NY mayor Bloomberg to spend millions on candidates

October 18, 2012 3:42 pm
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Bloomberg attends the announcement ceremony of the Lee Kuan Yew World City Prize in Singapore, March 21, 2012/XINHUA-File
NEW YORK, Oct 18 – Mayor Michael Bloomberg is reaching into his very, very deep pockets to spend millions in the election home stretch on candidates – Republican and Democrat, alike – he feels will do the US good.

Bloomberg, whose personal wealth is estimated at $25 billion, said he will pony up at least $10 million on candidates in tight election races and to promote his views in referendums on three subjects he holds dear: stricter gun control laws, same-sex marriage and improved education.

“Over the next three weeks, the mayor will be making an eight figure independent spending campaign that will support moderates on both sides of the aisle as well as independents who have shown a willingness to work in a bi-partisan fashion,” said the statement on his website.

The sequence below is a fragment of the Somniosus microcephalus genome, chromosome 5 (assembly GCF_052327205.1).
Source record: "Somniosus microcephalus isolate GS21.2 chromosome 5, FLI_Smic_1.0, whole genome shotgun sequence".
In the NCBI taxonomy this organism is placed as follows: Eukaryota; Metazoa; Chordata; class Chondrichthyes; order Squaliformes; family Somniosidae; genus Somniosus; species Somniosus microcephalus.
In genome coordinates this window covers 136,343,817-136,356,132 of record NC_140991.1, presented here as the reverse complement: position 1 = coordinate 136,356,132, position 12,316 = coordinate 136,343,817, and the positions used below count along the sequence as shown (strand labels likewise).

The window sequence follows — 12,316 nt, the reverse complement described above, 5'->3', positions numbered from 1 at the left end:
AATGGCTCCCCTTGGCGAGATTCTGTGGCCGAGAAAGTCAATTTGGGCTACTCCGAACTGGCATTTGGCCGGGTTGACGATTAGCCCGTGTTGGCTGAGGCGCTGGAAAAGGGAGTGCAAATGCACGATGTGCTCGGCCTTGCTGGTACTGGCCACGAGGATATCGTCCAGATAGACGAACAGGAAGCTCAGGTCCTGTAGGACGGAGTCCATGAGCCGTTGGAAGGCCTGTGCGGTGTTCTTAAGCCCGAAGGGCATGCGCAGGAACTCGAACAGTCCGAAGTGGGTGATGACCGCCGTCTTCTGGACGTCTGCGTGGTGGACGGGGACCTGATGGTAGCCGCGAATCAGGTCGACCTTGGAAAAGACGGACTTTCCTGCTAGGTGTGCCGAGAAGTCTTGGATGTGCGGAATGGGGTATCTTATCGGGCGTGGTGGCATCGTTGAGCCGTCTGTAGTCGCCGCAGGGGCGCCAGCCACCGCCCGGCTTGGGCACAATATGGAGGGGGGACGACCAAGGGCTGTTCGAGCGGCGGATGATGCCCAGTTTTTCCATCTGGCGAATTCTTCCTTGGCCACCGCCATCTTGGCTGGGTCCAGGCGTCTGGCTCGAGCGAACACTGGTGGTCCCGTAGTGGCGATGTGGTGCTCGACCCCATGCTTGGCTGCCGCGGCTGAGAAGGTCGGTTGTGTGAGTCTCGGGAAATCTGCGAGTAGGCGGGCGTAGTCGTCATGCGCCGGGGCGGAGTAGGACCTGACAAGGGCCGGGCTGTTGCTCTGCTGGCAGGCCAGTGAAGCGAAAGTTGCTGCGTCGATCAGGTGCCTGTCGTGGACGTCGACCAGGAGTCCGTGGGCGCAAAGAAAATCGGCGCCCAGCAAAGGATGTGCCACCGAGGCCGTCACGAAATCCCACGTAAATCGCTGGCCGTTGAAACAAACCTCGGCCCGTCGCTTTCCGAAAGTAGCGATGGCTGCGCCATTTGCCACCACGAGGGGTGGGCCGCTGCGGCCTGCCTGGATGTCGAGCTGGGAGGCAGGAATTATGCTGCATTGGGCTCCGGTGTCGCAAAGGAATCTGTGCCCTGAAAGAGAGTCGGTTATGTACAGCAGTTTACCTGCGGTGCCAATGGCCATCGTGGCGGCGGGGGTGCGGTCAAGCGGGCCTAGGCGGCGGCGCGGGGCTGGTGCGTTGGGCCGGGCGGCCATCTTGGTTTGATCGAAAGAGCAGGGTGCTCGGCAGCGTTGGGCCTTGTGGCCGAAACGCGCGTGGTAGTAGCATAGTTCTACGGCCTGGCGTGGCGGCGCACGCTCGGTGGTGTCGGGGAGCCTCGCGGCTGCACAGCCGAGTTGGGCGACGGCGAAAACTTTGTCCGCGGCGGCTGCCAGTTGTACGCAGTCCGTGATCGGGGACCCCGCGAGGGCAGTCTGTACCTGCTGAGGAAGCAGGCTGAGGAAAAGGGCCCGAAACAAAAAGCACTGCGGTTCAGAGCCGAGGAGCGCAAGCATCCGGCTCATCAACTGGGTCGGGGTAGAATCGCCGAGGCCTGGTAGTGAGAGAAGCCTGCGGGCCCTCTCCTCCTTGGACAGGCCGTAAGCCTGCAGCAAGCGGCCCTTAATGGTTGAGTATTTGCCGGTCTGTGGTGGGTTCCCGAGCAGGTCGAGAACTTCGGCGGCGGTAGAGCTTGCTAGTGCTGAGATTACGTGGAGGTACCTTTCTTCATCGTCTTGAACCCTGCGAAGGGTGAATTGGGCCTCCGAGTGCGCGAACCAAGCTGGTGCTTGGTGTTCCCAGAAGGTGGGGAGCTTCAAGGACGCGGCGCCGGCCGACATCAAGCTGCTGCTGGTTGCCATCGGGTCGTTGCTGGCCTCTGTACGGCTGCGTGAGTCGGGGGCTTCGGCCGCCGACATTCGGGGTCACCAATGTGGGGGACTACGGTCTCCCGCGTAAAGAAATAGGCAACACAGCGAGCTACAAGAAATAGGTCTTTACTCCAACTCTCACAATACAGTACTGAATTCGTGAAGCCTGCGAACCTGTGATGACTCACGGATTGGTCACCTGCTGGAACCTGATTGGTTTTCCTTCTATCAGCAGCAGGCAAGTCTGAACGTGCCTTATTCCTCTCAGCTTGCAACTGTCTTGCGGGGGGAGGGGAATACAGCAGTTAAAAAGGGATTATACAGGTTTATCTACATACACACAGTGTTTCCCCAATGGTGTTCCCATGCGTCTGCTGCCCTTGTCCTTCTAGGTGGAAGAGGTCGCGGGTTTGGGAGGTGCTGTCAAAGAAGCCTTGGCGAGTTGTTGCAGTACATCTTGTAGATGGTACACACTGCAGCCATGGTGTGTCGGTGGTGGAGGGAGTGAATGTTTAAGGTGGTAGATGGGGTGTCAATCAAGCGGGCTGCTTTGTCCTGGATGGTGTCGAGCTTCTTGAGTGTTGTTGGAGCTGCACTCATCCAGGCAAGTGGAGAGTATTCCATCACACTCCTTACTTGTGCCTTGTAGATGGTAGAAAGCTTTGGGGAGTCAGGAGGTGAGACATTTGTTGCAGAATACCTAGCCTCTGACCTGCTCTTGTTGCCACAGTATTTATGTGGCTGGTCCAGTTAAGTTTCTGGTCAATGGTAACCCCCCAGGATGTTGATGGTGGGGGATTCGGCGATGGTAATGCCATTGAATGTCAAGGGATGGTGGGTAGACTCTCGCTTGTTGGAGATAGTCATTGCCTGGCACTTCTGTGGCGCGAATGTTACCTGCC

The New York City mayor said it was important for Americans to elect officials in Washington, in his state’s capital, Albany, and around the country “who are willing to work across party lines to achieve real results.”

Bloomberg, 70, now a political independent, was a Democrat before running for mayor as a Republican in 2001. He left the Republican party in 2007 and was re-elected for his third term as an independent.

“Over the next three weeks, the mayor will be making an eight figure independent spending campaign that will support moderates on both sides of the aisle as well as independents”

Bloomberg founded the financial news agency that bears his name and is the 10th-richest person in the United States. He is scheduled to leave office next year.

The mayor does not shy from controversial moves, such as his recent decision to fight obesity by limiting the size of individual soft drink portions sold in restaurants.

And the man does not mince his words. He has been highly critical of the tone of the current US presidential campaign.

On Wednesday he described as “gibberish” President Barack Obama and Republican rival Mitt Romney’s responses, at their second debate earlier this week, to a question on banning assault weapons.

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